05 July 2010
Jakarta, 15 July 2010 - Australia, Indonesia and the Global Fund today concluded a landmark agreement that will increase support to tuberculosis programs across Indonesia.
The Debt2Health agreement was announced by Stephen Smith, Australian Minister for Foreign Affairs and Trade and Dr. R.M Marty M. Natalegawa, Indonesian Minister of Foreign Affairs at the Indonesian Ministry of Foreign Affairs.
Indonesia has the third highest rate of tuberculosis in the world, with more than 90,000 Indonesians dying from the disease every year. Despite tuberculosis being preventable and curable, the disease is on the rise in Indonesia and many other developing countries.
Under a Debt2Health arrangement, Australia will cancel AUD$75 million of Indonesia's debt. In return, Indonesia will invest half of this amount in national programs to combat tuberculosis through the Global Fund to Fight AIDS, Tuberculosis and Malaria.
The Australian Minister for Foreign Affairs and Trade said: "This fulfils a commitment Australia made in 2007, and is a further demonstration of Australia's commitment to working with Indonesia to address development challenges.
"Australia strongly supports this Debt2Health swap with Indonesia and the Global Fund to tackle the challenge of treating and preventing tuberculosis."
The Indonesian Foreign Minister welcomed the swap as a sign of the good and friendly relations between the two countries.
"The Debt2Health initiative, which we supported from the beginning makes it possible for us to redirect our debt service towards public health," said Rahmat Waluyanto, Director-General for Debt Management at the Indonesian Ministry of Finance.
Professor Michel Kazatchkine, Executive Director of the Global Fund, also welcomed the agreement. "In order to reach and sustain the level of funding we need in the fight against the most deadly epidemics of our time, we must make use of innovative financing opportunities like Debt2Health. We are delighted that Australia has joined the initiative and are very grateful for the trust that it shows in our work" said Kazatchkine.
Indonesia is Australia's largest development assistance program. Through the Australian Government's development partnership with Indonesia, both countries are working together to reduce poverty and promote regional peace, stability and prosperity. Australia works with Indonesia to improve education, strengthen health care systems, improve infrastructure and governance, and protect the environment.
In the area of health, Australia is helping Indonesia to strengthen its health systems, improve the health of its women and children, halt the spread of HIV and address infectious diseases and pandemics, including tuberculosis.
Supplementary Information on the Occasion of the Signing of the Debt2Health agreement between Indonesia, Australia and the Global Fund in Jakarta, 15 July 2010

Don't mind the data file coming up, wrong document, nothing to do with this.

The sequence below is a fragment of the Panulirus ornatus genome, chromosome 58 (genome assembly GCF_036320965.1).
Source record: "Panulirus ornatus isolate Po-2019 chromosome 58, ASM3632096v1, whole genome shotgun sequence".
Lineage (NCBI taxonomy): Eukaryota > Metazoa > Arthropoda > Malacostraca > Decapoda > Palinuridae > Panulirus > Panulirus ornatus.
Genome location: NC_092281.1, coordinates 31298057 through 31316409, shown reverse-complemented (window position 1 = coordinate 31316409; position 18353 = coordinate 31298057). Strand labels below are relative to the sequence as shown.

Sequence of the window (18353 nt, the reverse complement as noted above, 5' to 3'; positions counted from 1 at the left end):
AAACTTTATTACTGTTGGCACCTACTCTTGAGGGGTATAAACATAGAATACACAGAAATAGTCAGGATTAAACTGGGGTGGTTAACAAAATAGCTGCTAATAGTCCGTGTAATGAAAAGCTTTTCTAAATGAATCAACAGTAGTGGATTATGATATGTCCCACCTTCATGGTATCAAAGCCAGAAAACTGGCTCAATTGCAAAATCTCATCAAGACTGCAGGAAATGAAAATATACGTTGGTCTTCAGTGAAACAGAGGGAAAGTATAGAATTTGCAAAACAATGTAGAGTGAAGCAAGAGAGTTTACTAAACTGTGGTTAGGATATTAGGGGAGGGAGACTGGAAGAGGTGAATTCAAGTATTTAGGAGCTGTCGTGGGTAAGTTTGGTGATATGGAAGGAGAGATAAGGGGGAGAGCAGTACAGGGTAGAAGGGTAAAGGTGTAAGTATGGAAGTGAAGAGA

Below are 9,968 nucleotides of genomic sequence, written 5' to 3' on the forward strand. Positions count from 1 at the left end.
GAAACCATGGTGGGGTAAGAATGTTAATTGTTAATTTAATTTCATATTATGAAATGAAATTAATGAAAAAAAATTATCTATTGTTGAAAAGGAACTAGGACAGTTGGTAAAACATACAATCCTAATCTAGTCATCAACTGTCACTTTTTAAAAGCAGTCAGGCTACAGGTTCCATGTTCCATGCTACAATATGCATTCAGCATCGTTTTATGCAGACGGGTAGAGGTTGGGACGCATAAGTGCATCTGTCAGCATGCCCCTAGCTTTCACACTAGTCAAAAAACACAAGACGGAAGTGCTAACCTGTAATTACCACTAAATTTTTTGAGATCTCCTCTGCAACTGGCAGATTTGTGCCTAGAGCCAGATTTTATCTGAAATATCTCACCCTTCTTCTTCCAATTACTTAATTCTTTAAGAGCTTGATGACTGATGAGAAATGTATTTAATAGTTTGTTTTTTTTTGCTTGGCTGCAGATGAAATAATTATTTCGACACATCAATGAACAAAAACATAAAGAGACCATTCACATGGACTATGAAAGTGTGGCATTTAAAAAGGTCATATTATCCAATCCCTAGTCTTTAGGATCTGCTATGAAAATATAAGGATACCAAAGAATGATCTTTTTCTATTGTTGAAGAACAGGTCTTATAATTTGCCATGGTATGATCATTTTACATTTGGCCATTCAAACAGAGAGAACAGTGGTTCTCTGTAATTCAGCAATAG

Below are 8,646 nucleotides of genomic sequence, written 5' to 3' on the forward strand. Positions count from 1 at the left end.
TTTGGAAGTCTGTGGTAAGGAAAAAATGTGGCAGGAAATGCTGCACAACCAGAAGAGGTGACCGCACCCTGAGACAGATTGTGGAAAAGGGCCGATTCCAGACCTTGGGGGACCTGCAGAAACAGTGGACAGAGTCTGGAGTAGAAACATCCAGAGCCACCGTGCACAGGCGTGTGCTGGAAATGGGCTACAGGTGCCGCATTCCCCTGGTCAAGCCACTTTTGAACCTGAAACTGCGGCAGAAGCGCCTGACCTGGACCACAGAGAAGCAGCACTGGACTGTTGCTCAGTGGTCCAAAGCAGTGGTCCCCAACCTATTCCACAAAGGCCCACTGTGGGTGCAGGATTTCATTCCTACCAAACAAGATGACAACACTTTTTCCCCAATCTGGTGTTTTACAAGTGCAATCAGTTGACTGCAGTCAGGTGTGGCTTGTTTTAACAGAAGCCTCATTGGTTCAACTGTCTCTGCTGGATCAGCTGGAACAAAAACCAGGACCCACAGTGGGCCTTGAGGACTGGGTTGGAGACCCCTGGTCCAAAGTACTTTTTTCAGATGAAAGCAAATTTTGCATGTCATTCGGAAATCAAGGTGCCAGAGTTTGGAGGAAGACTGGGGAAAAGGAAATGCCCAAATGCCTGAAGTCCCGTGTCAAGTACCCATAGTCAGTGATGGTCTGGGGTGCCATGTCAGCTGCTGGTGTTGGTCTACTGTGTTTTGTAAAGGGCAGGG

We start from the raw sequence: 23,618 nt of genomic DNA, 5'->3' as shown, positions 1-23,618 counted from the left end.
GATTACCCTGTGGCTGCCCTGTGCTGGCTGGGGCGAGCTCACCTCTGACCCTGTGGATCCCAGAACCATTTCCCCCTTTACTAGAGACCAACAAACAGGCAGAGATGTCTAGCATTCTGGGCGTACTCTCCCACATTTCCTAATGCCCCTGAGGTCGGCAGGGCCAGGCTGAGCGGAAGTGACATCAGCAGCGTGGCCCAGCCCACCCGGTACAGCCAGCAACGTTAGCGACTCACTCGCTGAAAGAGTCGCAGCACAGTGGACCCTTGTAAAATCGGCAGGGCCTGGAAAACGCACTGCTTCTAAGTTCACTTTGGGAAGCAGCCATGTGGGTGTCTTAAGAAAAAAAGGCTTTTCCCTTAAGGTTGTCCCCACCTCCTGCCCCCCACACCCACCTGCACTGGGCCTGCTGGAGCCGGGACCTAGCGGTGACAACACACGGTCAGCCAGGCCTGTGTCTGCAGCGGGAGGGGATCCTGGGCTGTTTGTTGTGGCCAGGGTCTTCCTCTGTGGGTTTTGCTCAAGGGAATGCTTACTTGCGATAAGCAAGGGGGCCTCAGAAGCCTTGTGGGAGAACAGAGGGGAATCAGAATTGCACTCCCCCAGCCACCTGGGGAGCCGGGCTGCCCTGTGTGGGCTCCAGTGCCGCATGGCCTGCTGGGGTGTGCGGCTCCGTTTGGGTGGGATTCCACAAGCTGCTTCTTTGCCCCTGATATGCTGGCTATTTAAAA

This debt swap signed today in Jakarta by Robert Filipp, Head of Innovative Financing of The Global Fund, Dr Rahmat Waluyanto, Director General of Debt Management at the Indonesian Ministry of Finance, and Jacqui De Lacy, Minister-Counselor and Senior Representative of AusAID is the third Debt2Health agreement. Under this agreement Australia will cancel a AUS$ 75 million debt owed by Indonesia. Indonesia will pay half of that to the Global Fund to be used to fight tuberculosis in the country through Global Fund approved programs.
Already in the past two Debt2Health agreements have been signed. Germany and Indonesia signed the first Debt2Health Agreement in September 2007, in which Germany forgoes Euro 50 million and Indonesia will invest the equivalent of Euro 25 million in health through approved Global Fund programs. In December 2008 the second agreement was signed between Germany and Pakistan in which Germany cancelled Euro 40 million and Pakistan invests Euro 20 million in Global Fund approved programs in the country.
Debt2Health is an innovative financing initiative of the Global Fund. It helps channel resources of developing countries away from debt repayment towards life saving investments in health.
To bring about a Debt2Health agreement the Global Fund identifies and negotiates debt conversion opportunities and then facilitates a three-party agreement among creditors, the beneficiary country, and the Global Fund. Under a Debt2Health agreement, creditors forgo a portion of their claims on the condition that the beneficiary country invests an agreed upon amount in health through a Global Fund-approved programme.
In Debt2Health a creditor government cancels a certain amount of debt owed by a developing country with high debt and high disease burden. The beneficiary country makes the counterpart payment to the Global Fund. The Global Fund then disburses the counterpart funds through the same mechanisms and on the same principles as other funds to the beneficiary country.